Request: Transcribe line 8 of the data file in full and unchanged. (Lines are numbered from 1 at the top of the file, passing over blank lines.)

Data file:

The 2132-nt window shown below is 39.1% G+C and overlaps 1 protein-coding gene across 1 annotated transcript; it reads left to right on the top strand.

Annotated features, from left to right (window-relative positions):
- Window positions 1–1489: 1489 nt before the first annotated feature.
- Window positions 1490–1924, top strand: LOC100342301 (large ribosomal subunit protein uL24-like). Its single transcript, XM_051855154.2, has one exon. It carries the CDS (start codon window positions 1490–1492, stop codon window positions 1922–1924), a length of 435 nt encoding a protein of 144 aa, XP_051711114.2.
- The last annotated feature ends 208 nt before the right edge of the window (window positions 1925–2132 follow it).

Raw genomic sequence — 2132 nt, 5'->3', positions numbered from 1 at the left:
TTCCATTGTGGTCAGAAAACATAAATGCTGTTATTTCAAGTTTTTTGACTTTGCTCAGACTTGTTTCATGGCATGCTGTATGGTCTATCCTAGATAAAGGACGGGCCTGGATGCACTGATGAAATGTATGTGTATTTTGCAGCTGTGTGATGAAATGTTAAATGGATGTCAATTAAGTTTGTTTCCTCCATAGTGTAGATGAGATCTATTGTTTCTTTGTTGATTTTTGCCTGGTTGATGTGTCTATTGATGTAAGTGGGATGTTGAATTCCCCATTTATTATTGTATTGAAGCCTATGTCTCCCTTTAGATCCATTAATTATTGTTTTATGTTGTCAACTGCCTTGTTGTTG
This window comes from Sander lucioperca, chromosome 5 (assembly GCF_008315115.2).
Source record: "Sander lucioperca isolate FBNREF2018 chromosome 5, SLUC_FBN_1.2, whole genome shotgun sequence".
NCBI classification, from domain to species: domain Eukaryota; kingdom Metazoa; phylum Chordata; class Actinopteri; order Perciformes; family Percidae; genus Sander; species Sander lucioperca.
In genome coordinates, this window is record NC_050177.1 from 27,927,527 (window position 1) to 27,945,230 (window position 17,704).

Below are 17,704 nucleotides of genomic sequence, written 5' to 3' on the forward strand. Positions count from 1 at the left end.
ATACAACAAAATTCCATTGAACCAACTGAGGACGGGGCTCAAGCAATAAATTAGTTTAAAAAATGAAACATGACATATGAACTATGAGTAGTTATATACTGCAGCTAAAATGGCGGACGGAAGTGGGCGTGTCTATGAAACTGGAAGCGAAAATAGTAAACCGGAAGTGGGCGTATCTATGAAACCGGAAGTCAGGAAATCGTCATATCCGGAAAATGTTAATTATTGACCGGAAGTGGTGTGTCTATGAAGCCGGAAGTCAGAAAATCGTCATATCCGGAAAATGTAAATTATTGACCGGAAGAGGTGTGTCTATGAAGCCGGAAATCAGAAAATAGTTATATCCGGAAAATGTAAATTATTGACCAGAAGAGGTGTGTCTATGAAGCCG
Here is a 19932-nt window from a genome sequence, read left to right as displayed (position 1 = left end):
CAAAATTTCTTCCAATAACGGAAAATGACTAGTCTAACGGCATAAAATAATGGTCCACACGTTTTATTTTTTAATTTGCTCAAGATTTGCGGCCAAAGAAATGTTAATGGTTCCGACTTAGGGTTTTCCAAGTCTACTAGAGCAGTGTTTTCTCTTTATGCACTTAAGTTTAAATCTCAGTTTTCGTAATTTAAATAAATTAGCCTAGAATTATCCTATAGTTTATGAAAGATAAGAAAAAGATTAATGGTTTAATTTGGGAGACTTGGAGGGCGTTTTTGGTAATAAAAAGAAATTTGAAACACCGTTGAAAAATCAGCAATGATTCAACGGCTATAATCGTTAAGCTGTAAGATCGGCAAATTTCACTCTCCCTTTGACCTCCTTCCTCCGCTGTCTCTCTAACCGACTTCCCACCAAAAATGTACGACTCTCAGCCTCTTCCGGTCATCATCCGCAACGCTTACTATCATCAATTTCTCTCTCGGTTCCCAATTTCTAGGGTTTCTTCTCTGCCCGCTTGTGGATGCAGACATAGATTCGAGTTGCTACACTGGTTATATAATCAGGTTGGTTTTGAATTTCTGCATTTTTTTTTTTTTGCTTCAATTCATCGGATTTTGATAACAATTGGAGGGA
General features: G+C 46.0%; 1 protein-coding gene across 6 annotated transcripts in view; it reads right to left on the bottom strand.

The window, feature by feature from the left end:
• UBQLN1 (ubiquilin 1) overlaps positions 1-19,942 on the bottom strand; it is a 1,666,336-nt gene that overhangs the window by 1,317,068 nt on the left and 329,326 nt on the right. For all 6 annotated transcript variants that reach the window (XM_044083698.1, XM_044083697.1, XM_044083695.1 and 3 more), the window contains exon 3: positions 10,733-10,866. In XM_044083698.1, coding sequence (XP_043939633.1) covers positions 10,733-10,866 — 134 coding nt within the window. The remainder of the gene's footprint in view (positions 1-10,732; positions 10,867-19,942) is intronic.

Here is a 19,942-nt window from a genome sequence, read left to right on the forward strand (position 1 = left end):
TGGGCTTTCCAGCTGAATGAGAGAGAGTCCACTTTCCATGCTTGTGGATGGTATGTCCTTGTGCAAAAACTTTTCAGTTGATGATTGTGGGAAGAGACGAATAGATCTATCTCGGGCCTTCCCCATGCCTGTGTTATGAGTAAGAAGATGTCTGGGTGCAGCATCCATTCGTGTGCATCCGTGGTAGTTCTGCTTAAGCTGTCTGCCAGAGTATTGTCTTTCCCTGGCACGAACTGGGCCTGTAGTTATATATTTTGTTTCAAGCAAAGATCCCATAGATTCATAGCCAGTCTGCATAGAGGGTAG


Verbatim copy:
This window comes from Sander lucioperca, chromosome 5 (assembly GCF_008315115.2).